There has been a murder – a young girl has been stabbed – but there is confusion in Lassalle’s mind about the name of the victim, and though he has his suspicions, his local contact Ba Iken’s constantly shifting evasions get him no closer to an understanding of what has happened. No version of the events seems to properly fit, so at every step, ground which was by no means solid becomes even more unstable.

Additionally, without technological means of apprehending the world, he is at the mercy of his memory and his senses. An “imposing panorama would be worth photographing [i.e. recording objectively, but he]…is sorry for the first time that he forgot his camera.” Later, “only the binoculars could remove any doubt. But [they] are at the bottom of the clothing bags, in the minivan”. But even with assistance of civilisation’s tools, he is no better off: maps are “stingy with details” and are full of blank spaces. Notations become fewer in the mountainous areas, or are absent altogether.

Lassalle constantly tries to tie together names of people with their village, in an effort to impose order, and thus gain understanding: “Ichou…Ichou ben X…ben Schlomo, grandson of the maqadden of the Asguine”. On asking his young assistant Ichou’s age, in order to complete this mental picture, he is given an ambiguous reply.

He writes in his diary, purposely to avoid the unreliability of memory, but his daily entries – some of which, ironically, are written days afterwards anyway – are so brief and cursory as to be meaningless. This is especially notable given that Ollier’s book, as with those of Alain Robbe-Grillet, is written in the present tense. As Robbe-Grillet says in his autobiography Ghosts in the Mirror, the “past historic” tense imposes “definitive glaciation of the most incomplete gestures, the most ephemeral thoughts”. It would, therefore, be a self-defeating move to have written this work in the past tense: the whole point is that we do not know anything for certain; there is and can be no such “glaciation” or certainty. We are made constantly aware by use of the present tense of the passage of time, especially as marked out by the passage of shadows over the mountains and ravines, and in this regard Ollier’s work differs from that of Robbe-Grillet, whose books are full of moments of stasis.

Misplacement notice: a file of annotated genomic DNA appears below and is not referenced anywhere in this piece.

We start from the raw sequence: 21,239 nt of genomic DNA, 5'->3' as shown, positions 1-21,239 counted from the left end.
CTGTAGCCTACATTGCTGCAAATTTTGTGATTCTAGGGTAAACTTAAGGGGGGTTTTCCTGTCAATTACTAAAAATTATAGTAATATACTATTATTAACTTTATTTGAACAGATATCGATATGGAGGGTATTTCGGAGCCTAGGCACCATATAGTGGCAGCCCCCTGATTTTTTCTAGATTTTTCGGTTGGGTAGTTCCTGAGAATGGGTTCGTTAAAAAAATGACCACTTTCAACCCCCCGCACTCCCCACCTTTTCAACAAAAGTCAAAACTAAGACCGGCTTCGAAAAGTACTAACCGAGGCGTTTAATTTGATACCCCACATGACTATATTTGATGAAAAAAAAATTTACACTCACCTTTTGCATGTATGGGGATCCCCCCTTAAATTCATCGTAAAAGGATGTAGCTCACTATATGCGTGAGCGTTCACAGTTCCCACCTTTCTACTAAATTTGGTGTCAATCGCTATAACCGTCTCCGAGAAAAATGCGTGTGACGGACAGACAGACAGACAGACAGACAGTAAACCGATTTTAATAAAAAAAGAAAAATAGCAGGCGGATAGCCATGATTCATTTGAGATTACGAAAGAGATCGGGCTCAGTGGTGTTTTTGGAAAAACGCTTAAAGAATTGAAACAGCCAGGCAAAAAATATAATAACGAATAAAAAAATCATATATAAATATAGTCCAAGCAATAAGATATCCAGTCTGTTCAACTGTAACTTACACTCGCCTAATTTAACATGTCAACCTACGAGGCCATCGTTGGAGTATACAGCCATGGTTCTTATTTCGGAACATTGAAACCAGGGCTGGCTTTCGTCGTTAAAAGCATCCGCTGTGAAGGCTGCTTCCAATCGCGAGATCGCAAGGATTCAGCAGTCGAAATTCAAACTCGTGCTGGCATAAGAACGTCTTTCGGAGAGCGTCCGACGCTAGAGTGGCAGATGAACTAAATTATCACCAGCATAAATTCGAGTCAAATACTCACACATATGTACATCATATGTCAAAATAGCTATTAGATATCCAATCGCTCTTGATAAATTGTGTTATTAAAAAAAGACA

The man Lassalle suspects – of everything and anything – is Idder, a belligerent local who appears each day holding a different implement, magnified in Lassalle’s mind into a weapon. On one of his forays into the mountain, Lassalle is shown rock paintings, and – disturbingly – they seem to portray a double murder by someone wielding a weapon. He attempts in vain to follow conversations in the local dialect in the hope of gaining some clue, especially as he becomes aware that Ba Iken is maybe not as truthful or reliable as he’d thought. But even if he can pick out proper names, his inability to ground them in the context of the conversation only creates ambiguity, and fosters more suspicion.

One scene in particular encapsulates the novel in miniature. As he begins his return, having successfully surveyed the region for a road whose future construction is by no means certain, he watches an army of ants devour a scorpion. “His curiosity came to the fore again…with the feeling that the action is going to lunge forward or that an event of capital importance is in progress. But everything that happens is only very normal and exasperatingly slow.” There are no epiphanies, and knowing any more about something reveals no “meaning”, but only more of the thing itself.

At the end, on his return to Assameur, his previous contact is on leave, and things have changed in his absence. Lassalle has fewer reference points than before. With no continuity, he is unable to talk over the details of either the girl’s murder or Lessing’s, with the man who he had previous been dealing with. He – and the reader – is denied any closure.

Ollier’s worldview is vertiginous. Like a fractal, looking closer only reveals more details – some of which may mirror those seen at a higher level (the drawings on the rock echo the murders in the region), and the same patterns recur. At the same time, there is no “big picture”: if you try to pull back to gain perspective, all that’s revealed are the gaps in your knowledge. It’s a dizzying perspective.